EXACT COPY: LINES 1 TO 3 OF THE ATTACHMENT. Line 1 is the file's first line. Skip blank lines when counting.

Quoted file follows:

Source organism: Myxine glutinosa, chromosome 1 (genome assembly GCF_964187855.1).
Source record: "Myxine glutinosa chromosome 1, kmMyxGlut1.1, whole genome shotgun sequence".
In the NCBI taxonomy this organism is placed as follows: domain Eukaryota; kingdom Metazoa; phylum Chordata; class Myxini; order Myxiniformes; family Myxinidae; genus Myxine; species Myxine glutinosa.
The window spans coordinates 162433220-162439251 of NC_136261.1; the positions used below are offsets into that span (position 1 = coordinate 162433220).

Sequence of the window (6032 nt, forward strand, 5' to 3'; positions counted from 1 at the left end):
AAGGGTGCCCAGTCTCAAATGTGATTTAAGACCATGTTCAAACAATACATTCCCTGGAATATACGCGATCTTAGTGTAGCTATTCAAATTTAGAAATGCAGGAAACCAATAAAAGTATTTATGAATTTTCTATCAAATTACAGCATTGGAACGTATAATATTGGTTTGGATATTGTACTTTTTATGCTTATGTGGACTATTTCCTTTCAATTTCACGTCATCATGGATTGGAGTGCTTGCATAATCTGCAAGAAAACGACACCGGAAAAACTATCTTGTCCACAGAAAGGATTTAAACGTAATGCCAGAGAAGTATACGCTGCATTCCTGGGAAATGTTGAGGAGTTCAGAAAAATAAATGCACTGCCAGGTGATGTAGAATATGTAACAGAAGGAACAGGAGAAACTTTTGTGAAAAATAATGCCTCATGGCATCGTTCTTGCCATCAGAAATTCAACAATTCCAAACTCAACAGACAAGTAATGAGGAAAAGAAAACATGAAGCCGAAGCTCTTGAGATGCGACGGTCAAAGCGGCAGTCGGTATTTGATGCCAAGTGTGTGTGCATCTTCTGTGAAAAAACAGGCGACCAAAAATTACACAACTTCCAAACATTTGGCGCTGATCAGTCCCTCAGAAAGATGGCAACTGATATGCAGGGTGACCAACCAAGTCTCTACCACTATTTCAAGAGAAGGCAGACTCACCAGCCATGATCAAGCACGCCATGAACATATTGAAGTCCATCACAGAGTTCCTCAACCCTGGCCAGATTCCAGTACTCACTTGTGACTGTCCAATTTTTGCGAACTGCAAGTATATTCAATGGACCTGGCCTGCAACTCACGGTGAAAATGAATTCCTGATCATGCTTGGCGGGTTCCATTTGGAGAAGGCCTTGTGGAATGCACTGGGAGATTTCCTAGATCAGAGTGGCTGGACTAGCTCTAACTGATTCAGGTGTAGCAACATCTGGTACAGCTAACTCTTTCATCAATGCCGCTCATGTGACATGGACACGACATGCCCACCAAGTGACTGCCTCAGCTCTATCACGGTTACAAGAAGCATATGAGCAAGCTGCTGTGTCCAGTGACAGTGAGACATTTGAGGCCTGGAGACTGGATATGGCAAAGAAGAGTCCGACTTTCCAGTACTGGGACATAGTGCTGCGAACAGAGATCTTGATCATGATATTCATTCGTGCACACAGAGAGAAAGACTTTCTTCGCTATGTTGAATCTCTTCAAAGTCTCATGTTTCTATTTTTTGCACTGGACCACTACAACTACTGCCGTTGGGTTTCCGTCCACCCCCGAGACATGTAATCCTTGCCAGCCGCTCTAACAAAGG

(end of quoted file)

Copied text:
Source organism: Myxine glutinosa, chromosome 1 (genome assembly GCF_964187855.1).
Source record: "Myxine glutinosa chromosome 1, kmMyxGlut1.1, whole genome shotgun sequence".
In the NCBI taxonomy this organism is placed as follows: domain Eukaryota; kingdom Metazoa; phylum Chordata; class Myxini; order Myxiniformes; family Myxinidae; genus Myxine; species Myxine glutinosa.